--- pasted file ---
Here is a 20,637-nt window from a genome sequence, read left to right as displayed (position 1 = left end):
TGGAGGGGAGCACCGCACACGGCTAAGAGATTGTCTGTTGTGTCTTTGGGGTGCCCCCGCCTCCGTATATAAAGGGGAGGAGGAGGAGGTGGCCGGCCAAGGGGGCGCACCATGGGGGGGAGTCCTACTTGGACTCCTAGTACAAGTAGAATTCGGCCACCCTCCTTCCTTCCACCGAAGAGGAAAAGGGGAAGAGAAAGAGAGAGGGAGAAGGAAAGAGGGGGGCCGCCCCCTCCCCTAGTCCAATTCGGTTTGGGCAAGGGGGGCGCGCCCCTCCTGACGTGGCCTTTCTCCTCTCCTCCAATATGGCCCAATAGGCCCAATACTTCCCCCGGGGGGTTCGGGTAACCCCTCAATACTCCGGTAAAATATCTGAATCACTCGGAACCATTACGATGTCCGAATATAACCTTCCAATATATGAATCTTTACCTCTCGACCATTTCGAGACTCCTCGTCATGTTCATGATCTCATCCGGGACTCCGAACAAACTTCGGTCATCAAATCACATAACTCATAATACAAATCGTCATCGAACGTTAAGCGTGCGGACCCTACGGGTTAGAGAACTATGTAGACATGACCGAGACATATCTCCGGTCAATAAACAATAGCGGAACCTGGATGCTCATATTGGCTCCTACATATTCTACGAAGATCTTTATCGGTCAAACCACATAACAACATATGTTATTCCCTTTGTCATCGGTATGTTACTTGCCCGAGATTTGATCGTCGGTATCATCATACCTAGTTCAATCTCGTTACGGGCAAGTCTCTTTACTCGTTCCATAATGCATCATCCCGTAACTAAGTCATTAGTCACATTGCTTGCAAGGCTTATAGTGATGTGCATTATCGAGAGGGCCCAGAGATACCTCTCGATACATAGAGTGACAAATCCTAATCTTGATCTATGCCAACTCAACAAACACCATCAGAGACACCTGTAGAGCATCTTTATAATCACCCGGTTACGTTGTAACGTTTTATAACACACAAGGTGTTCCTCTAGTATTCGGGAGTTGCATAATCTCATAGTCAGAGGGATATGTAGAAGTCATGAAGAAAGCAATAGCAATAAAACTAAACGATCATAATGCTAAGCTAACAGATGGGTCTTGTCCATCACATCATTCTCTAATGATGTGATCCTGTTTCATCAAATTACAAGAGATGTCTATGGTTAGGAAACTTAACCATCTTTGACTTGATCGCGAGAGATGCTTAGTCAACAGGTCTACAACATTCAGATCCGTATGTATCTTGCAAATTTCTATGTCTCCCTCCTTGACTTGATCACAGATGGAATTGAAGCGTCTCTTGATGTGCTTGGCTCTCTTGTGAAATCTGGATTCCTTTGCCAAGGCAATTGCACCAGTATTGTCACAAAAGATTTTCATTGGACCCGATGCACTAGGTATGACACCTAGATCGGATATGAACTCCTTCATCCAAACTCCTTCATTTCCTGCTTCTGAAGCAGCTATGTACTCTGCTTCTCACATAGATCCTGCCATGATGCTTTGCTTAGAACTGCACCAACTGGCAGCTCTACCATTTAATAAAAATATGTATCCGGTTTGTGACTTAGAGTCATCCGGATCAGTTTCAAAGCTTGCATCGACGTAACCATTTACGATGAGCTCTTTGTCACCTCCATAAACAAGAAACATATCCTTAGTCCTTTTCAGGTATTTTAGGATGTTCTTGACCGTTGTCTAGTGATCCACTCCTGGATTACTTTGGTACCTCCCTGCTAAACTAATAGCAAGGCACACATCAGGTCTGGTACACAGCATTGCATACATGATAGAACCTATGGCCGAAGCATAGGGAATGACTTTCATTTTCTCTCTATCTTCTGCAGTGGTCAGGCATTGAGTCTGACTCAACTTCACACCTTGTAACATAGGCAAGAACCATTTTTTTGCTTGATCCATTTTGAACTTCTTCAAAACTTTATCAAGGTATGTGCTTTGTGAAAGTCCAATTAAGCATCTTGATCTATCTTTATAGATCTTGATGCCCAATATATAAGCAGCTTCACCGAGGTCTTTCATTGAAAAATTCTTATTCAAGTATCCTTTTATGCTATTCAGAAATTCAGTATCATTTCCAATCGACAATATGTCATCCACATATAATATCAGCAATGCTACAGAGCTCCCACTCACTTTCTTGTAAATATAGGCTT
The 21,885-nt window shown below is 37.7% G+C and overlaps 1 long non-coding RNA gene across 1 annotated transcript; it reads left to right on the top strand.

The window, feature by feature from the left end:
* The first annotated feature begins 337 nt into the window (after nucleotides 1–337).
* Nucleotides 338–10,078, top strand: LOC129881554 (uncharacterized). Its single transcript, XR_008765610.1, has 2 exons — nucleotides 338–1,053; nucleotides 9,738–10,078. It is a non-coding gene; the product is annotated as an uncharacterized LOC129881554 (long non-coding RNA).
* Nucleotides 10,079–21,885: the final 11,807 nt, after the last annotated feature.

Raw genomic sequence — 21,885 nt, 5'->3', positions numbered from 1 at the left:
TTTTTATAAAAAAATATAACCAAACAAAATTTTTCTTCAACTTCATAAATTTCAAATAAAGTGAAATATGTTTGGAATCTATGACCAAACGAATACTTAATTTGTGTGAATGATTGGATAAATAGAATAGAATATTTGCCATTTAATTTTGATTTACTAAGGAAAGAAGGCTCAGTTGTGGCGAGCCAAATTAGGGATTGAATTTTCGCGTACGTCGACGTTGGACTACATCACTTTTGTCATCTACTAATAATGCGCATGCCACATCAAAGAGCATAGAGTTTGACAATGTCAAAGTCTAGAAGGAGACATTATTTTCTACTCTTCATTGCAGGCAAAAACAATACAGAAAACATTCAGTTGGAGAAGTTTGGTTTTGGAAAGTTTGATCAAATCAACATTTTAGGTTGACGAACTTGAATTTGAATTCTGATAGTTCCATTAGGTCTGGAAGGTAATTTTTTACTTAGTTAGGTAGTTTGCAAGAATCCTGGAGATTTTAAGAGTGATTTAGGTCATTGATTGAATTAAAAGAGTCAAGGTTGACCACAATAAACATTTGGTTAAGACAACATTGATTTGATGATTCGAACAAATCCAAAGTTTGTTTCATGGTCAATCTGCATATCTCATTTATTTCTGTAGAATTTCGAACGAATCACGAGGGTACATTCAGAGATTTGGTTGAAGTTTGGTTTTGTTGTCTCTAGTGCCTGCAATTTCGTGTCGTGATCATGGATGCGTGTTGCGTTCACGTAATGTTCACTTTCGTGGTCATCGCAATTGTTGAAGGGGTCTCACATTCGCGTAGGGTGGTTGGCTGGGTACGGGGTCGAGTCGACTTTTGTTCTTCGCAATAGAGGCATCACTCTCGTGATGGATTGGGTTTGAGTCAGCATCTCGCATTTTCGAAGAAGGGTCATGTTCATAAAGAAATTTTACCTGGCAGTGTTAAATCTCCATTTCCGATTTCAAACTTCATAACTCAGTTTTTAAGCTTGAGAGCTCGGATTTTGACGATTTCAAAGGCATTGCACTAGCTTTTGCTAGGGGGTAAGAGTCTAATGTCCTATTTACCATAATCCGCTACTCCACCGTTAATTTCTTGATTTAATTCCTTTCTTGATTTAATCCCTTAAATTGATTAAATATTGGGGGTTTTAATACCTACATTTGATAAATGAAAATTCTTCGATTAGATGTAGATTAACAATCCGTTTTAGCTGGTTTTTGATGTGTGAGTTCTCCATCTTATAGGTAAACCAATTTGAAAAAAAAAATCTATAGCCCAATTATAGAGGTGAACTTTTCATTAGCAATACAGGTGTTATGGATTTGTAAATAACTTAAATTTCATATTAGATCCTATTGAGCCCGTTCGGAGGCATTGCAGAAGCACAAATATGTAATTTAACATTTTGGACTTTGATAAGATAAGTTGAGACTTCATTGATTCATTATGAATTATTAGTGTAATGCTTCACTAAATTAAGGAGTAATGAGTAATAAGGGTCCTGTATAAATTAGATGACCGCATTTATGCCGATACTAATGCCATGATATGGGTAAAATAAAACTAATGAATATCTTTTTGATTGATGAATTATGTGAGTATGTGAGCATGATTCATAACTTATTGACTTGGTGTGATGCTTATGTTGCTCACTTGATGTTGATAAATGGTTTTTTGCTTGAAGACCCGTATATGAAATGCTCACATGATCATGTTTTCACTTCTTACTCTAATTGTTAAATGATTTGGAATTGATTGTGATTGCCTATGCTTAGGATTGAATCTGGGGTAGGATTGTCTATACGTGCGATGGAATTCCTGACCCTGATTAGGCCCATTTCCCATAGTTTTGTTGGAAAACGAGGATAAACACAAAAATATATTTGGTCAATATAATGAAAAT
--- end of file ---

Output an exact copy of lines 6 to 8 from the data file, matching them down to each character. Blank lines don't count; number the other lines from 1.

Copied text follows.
* Nucleotides 338–10,078, top strand: LOC129881554 (uncharacterized). Its single transcript, XR_008765610.1, has 2 exons — nucleotides 338–1,053; nucleotides 9,738–10,078. It is a non-coding gene; the product is annotated as an uncharacterized LOC129881554 (long non-coding RNA).
* Nucleotides 10,079–21,885: the final 11,807 nt, after the last annotated feature.

Raw genomic sequence — 21,885 nt, 5'->3', positions numbered from 1 at the left: